Al-Megrahi’s family and some relatives of the Scottish victims have always doubted his guilt and said the truth is not yet known.

The family of Libyan Abdel Basset al-Megrahi, the only person found guilty of the 1988 Lockerbie bombing and killing 270 people, failed to overturn his conviction after making a posthumous appeal before a Scottish man on Friday Lost court.

Al-Megrahi, a Libyan intelligence officer who died in 2012, was imprisoned for life in 2001 after convicted of the murder of 243 passengers, 16 crew members and 11 residents of Lockerbie in the deadliest attack in British history.

Five judges on the Court of Criminal Appeal in Scotland dismissed appeals against his conviction.

Al-Megrahi’s son Ali said the family was broken by Friday’s ruling and directed their legal team to appeal to the UK Supreme Court, Aamer Anwar, the al-Megrahi’s family lawyer, said in a statement.

“He has preserved his father’s innocence and is determined to keep the promise he made to clear his name and that of Libya,” said Anwar.

Pan Am Flight 103 was blown up over the Scottish town of Lockerbie en route from London to New York in December 1988, carrying mostly Americans on the way home for Christmas.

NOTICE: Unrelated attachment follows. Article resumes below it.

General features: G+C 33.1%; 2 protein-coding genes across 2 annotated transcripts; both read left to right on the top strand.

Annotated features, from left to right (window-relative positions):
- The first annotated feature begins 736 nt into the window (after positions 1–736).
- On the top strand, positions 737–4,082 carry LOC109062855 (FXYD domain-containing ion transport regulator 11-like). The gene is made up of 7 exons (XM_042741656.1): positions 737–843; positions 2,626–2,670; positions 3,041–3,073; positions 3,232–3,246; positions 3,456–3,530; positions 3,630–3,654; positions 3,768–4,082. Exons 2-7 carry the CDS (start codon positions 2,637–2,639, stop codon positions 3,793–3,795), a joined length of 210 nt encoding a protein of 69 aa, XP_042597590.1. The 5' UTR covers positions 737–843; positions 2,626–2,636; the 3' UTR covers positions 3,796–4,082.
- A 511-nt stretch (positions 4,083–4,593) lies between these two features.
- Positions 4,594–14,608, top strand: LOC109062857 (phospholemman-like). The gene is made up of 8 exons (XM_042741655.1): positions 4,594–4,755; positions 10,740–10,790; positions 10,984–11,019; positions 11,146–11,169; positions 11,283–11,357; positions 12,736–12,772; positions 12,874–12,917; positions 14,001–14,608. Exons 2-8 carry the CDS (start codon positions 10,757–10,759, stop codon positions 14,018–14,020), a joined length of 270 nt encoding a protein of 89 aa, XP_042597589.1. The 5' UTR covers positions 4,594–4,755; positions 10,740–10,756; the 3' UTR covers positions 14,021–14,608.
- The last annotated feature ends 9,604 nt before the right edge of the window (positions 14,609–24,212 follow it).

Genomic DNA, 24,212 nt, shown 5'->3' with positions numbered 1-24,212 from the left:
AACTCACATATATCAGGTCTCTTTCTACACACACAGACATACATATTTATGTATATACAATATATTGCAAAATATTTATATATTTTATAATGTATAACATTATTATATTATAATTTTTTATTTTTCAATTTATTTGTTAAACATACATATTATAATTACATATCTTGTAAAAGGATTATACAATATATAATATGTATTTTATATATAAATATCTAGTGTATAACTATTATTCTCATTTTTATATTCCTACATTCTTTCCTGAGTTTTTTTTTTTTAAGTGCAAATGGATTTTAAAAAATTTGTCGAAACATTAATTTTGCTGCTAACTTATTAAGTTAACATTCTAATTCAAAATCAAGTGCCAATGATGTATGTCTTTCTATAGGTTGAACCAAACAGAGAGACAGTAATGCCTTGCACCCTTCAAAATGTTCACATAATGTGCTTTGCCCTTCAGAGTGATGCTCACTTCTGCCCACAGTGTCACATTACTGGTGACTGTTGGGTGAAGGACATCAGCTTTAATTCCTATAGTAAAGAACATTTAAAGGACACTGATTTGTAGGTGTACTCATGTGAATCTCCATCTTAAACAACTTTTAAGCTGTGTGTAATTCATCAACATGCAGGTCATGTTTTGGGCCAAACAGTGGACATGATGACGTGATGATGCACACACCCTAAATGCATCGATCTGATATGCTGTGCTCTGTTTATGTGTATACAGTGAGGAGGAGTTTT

After years of fighting and sanctions against Libya, al-Megrahi and a second man, Al-Amin Khalifa Fahima, were brought to trial in the Netherlands in 2000 under Scottish law.

Al-Megrahi was convicted and sentenced to life imprisonment with a minimum sentence of 27 years, while Fahima was found not guilty.

Al-Megrahi, who denied involvement in the attack, died in Libya in 2012 after being released three years earlier by the Scottish government on compassionate grounds after being diagnosed with terminal prostate cancer.

Former Libyan leader Muammar Gaddafi took responsibility for the bombing in his country in 2003 and paid compensation to the victims’ families, but did not admit to personally ordering the attack.

However, al-Megrahi’s family and some relatives of the Scottish victims have always doubted his guilt, saying that the truth is not yet known.

Abdel Basset al-Megrahi, right, is taken to a court in Tripoli, Libya by a police officer on February 18, 1992 [Jockel Fink/AP]


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